Irony, hypocrisy in criticism of pushback on health care

Posted on August 4, 2009


Rep. Steve Dreihaus and Rep. Steve Kagan are two of the latest Congressmen to feel the wrath of their constituents over health care reform, cap and trade, and other issues. Meanwhile, the push is on to trivialize and demonize the backlash that’s going on at local town hall meetings. The DNC released a statement blaming Republicans for riling up “angry mobs of a small number of rabid right wing extremists” being bussed in and well-funded by lobbyists. It’s not grassroots, you see, it’s astroturf. (A quick aside: Can we ban the use of the word astroturf by both sides of the political aisle? It’s lame, overused and cliched already, and it’s only been in rotation for a few months.)

In addition to the DNC, you have pundits like Rachel Maddow whining about the “hooliganism” of protesters at the same time the White House releases a video with former ABC reporter Linda Douglass accusing opponents of health care reform of using scare tactics, and specifically targets a spliced-together video that’s gone viral showing President Obama and others in their own words speaking of their desire for a single-payer system.

This is all while the White House health czar has put out a call for reports on health care disinformation on the web. Rhetorical question: what do you think the reaction would have been from the left if President Bush had asked for reports on disinformation on the Patriot Act? It all adds up to a push to paint the very real opposition to health care reform as extremist and imaginary, since no real American could have strong feelings against health care reform, right?

What is left out is that, yes, most Americans know we don’t have a perfect system, and want the costs of health care to go down. That doesn’t then mean that you can assume they all want a costly government health insurance plan to take care of everyone. The fact is that opposition to the government option is very real and very potent. Health care insurance reform supporters (as they’re being re-termed) are overstating the ability of the right to coordinate and organize in the same manner that the left does. I’ve seen the videos and I’ve been to the Tea Parties – by and large, these aren’t paid activists from out of town, these are local folks who have strong concerns about the direction of the country. You would think with the falling poll numbers the left would at least entertain the idea that opposition to their ideas is possible.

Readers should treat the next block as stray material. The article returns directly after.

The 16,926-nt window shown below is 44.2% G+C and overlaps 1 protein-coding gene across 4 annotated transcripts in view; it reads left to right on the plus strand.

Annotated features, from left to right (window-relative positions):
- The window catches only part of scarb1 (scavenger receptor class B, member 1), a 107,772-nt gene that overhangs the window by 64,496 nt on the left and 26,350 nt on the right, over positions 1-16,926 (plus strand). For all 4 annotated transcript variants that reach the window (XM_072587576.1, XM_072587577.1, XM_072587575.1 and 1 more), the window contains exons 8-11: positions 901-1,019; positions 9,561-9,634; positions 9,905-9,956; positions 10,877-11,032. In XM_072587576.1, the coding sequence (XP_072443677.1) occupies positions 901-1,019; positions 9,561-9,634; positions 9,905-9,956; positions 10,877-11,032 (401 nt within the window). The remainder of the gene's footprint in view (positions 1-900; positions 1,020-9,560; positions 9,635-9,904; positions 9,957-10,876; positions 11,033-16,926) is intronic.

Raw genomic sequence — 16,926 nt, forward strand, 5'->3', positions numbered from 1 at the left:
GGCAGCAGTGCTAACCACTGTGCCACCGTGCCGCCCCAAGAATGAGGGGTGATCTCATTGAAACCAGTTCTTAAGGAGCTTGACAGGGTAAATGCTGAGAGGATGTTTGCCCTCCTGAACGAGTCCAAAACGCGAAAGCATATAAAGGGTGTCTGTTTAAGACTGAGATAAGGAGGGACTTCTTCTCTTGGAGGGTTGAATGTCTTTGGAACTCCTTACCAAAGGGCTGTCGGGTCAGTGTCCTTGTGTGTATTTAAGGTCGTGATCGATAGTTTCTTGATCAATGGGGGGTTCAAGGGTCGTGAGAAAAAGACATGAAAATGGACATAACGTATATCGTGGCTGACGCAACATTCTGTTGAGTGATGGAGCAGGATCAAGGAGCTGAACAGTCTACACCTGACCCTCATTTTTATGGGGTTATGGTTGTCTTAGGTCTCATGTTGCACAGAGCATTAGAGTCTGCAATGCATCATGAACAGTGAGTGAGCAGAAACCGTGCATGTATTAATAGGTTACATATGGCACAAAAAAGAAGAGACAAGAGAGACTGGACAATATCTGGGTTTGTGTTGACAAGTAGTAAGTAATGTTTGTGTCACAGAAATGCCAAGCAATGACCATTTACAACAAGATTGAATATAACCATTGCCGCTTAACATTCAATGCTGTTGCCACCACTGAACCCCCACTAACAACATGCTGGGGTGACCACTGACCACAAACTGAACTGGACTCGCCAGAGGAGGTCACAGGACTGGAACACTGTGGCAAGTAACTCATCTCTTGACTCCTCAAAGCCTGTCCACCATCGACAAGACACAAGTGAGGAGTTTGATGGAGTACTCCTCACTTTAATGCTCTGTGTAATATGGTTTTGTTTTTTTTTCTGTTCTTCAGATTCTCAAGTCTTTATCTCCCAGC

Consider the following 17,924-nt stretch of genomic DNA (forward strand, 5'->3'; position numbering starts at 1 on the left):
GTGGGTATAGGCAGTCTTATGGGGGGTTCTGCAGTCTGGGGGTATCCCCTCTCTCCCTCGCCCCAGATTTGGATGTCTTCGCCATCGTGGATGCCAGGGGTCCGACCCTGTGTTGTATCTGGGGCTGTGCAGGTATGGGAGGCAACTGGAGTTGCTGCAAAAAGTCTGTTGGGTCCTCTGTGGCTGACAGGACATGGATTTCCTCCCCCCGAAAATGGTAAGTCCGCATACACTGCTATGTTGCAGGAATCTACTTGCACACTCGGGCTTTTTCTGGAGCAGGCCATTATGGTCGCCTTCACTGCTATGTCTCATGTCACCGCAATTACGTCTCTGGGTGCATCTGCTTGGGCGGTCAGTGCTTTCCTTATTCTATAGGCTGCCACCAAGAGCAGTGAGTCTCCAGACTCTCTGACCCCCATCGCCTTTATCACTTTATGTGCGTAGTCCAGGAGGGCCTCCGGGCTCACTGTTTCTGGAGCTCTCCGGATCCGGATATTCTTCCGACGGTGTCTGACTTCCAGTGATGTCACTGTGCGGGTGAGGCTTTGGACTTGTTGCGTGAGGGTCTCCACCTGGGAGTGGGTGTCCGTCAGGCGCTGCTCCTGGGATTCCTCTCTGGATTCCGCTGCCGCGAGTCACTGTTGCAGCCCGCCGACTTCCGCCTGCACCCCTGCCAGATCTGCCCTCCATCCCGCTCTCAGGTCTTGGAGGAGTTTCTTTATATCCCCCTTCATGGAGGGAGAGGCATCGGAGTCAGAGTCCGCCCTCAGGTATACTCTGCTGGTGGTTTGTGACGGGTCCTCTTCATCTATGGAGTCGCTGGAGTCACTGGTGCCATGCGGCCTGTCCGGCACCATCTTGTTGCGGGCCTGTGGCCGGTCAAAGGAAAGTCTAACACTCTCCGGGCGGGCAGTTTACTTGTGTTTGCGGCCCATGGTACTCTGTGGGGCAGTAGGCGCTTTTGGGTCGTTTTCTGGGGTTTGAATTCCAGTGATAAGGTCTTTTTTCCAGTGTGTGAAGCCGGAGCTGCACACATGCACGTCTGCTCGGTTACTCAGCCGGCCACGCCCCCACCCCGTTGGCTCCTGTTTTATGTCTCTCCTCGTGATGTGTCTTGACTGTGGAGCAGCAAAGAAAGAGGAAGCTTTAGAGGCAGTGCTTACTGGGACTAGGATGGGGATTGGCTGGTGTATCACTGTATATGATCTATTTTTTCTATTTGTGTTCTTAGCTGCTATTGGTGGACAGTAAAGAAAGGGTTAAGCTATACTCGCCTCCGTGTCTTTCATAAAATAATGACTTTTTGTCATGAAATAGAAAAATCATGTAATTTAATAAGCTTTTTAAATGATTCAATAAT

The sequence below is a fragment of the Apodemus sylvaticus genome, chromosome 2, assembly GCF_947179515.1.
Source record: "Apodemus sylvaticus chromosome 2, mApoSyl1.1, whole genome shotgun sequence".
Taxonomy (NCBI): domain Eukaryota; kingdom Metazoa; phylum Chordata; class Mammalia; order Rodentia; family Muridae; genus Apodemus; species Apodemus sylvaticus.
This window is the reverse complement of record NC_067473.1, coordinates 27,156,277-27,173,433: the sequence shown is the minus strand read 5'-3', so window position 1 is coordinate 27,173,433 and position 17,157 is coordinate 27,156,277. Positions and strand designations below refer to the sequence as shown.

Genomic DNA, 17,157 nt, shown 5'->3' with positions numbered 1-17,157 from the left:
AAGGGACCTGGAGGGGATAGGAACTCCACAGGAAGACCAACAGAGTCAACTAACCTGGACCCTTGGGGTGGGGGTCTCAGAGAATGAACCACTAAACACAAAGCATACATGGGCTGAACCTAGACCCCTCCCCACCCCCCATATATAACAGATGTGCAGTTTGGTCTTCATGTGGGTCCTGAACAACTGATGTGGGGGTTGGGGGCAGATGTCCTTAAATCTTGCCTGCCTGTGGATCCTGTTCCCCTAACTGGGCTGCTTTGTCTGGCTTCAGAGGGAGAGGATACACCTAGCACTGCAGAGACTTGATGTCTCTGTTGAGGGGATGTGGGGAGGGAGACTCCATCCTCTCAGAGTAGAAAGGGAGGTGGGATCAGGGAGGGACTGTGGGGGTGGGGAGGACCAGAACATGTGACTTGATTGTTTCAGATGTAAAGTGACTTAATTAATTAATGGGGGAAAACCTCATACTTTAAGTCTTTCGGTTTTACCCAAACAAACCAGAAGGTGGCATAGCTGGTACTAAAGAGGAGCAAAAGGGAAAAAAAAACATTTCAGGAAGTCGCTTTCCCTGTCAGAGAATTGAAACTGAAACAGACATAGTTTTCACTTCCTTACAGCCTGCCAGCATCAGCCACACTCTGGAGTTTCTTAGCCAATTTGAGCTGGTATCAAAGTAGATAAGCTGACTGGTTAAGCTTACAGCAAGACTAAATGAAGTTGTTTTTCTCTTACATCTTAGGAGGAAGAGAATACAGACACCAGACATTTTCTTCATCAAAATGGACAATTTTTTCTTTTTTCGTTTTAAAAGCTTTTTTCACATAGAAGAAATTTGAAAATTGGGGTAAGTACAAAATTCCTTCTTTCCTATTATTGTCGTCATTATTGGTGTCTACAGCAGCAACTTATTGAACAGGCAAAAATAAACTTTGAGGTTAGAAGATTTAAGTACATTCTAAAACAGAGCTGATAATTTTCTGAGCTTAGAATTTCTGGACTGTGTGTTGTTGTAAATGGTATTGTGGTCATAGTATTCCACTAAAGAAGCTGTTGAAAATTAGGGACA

But the easier path is to ignore the concerns and paint the opposition as extremist and irrelevant. It’s an approach that shamefully sidesteps any debate on the issues involved with health care reform and goes straight to the line of thought that says, “It’s my way or nothing at all, so just shut up otherwise.” The left seems to have forgotten its own mantra of the last eight years – dissent, I suppose, is only patriotic when it’s a liberal engaging in it. When conservatives do it, it’s just obstructionism and hate. It makes political debates much easier when you can utilize painful black-and-white thinking like this to avoid defending your own ideas and policies.

And in any event, the wailing over the protests is just a tad hypocritical from supporters of a President who told them during the campaign he wanted them to “get in the face” of their friends and neighbors. Aggressive and impassioned campaigning, you see, is only reserved for one side of the fight. But despite what they might say publicly, politicians and pundits recognize that the backlash is real, and that’s why they are fighting back so hard against it and to mischaracterize its reality and the impact on both health care reform and the politicans who vote for it.

Posted in: Politics